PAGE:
Is sleep apnea a risk factor for cardiovascular diseases?

cardiovascular diseases -

India happens to be the second most sleep-deprived country in the world. However, sleep is an essential part of human life and quality sleep is crucial for maintaining good health; for millions of people, sleep is a battle. 

Obstructive Sleep Apnea (OSA) is a common sleep disorder that amounts to approximately 36.34 million individuals suffering from it in India. OSA is characterized by frequent pauses in breathing during sleep, which can last anywhere from a few seconds to a few minutes. These pauses can occur as many as 30 times an hour, disrupting the sleep cycle and leading to a host of health problems, including cardiovascular disease. 

The untreated sleep apnea leads to heart attack and stroke. Patients with sleep apnea are 4 times more likely to develop heart arrythmia (abnormal heart rhythms) than people without this condition. 

Let’s get to know what Obstructive Sleep Apnea actually is and whom does it affect? 

OSA is a sleep disorder that occurs when the muscles in the back of the throat fail to keep the airway open during sleep, causing the individual to snore loudly and in some cases, gasp for air. The repeated episodes of breathing cessation, known as apneas, result in brief awakenings that can fragment sleep and lead to daytime sleepiness and fatigue. 

OSA can affect anyone, but it is more prevalent in middle-aged and older adults, especially those who are overweight or obese. Other risk factors for OSA include a family history of the disorder, smoking, and a sedentary lifestyle. 

During OSA, the collapse of the upper airway causes intermittent hypoxia, which leads to the activation of the sympathetic nervous system and the release of stress hormones such as cortisol and adrenaline. These hormones can increase blood pressure, heart rate, and the risk of arrhythmias, which can cause damage to the heart over time. 

How OSA contribute to CVDs? 

Cardiovascular disease refers to a group of conditions that affect the heart and blood vessels, including coronary artery disease, heart failure, and stroke. OSA has been linked to an increased risk of developing cardiovascular disease, and research has shown that individuals with OSA are at a higher risk of developing hypertension, heart disease, and stroke. 

The link between the two is quite complex and here are several mechanisms to explain the same: 

Sympathetic Nervous System Activation 

One proposed mechanism for the increased risk of cardiovascular disease in individuals with OSA is sympathetic nervous system activation. During episodes of apnea, the body responds by releasing adrenaline and other stress hormones, leading to an increase in heart rate and blood pressure. Over time, this repeated activation of the sympathetic nervous system can lead to hypertension and an increased risk of cardiovascular disease.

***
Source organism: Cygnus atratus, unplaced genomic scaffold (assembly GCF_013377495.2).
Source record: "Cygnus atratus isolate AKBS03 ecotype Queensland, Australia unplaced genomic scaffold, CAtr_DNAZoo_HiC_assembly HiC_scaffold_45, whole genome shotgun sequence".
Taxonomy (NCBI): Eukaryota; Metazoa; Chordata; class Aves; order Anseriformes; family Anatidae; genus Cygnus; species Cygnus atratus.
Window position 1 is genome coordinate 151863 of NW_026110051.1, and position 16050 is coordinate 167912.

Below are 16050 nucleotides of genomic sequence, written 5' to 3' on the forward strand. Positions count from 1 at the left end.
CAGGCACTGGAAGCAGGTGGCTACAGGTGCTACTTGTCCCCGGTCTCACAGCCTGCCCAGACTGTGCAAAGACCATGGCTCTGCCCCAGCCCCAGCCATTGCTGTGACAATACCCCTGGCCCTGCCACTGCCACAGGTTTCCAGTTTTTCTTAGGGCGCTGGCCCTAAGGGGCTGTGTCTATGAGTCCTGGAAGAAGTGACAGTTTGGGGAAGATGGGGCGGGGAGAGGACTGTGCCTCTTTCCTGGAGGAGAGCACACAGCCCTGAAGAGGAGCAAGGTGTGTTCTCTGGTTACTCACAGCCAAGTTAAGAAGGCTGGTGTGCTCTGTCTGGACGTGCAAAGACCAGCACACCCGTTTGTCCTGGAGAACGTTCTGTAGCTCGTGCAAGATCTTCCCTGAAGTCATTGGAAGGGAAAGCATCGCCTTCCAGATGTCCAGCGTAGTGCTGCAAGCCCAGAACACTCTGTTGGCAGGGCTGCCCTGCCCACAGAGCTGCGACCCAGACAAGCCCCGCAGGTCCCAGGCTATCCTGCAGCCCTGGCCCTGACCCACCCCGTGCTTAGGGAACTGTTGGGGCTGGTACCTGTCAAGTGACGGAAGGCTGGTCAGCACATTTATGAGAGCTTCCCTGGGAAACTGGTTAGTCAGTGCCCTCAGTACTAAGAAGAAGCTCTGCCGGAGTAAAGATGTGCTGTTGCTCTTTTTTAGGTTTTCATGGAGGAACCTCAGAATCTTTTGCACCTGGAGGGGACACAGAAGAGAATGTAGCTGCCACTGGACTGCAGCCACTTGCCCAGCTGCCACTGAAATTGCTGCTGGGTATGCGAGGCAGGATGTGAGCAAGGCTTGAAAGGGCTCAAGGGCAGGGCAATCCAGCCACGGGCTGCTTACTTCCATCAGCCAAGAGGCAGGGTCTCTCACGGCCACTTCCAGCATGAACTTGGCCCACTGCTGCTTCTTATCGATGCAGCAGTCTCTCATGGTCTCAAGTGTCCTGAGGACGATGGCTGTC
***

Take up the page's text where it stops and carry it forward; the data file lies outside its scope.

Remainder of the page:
Another mechanism that has been proposed to explain the link between OSA and cardiovascular disease is inflammation. OSA has been shown to increase the levels of inflammatory markers in the body, such as C-reactive protein and interleukin-6. These markers are associated with an increased risk of cardiovascular disease, as inflammation can lead to the formation of plaques in the arteries, which can lead to atherosclerosis. 

Endothelial Dysfunction 

Endothelial dysfunction, or damage to the lining of the blood vessels, is another mechanism that has been proposed to explain the link between OSA and cardiovascular disease. OSA has been shown to impair endothelial function, which can lead to an increased risk of atherosclerosis and cardiovascular disease. 

Heart Risks and Prevention in OSA Patients 

Studies have shown that individuals with OSA have a higher risk of developing CVD than those without the condition. OSA can contribute to the development of several CVD risk factors, such as hypertension, obesity, and insulin resistance, which can ultimately lead to heart disease. 

OSA has also been linked to the development of atherosclerosis, which is the buildup of plaque in the arteries that can lead to heart attacks and strokes. The hypoxia caused by OSA can increase the production of inflammatory molecules and oxidative stress, leading to the accumulation of plaque in the arterial walls. 

Furthermore, individuals with OSA are more likely to have abnormal lipid profiles, including high levels of low-density lipoprotein (LDL) cholesterol and triglycerides, and low levels of high-density lipoprotein (HDL) cholesterol, which can contribute to the development of CVD. 

Given the strong link between OSA and CVD, it is crucial to identify and treat OSA early to prevent the development of CVD and its associated complications. Treatment options for OSA include CPAP, oral appliances, and lifestyle modifications, which can improve OSA symptoms and reduce the risk of CVD.  

If you suspect you or your loved one may have OSA, do not ignore and act upon it. Timely identification of OSA is extremely important. Thus, be on top of it and early detect your heart problems with our Heart Health Monitoring Device SanketLife! 


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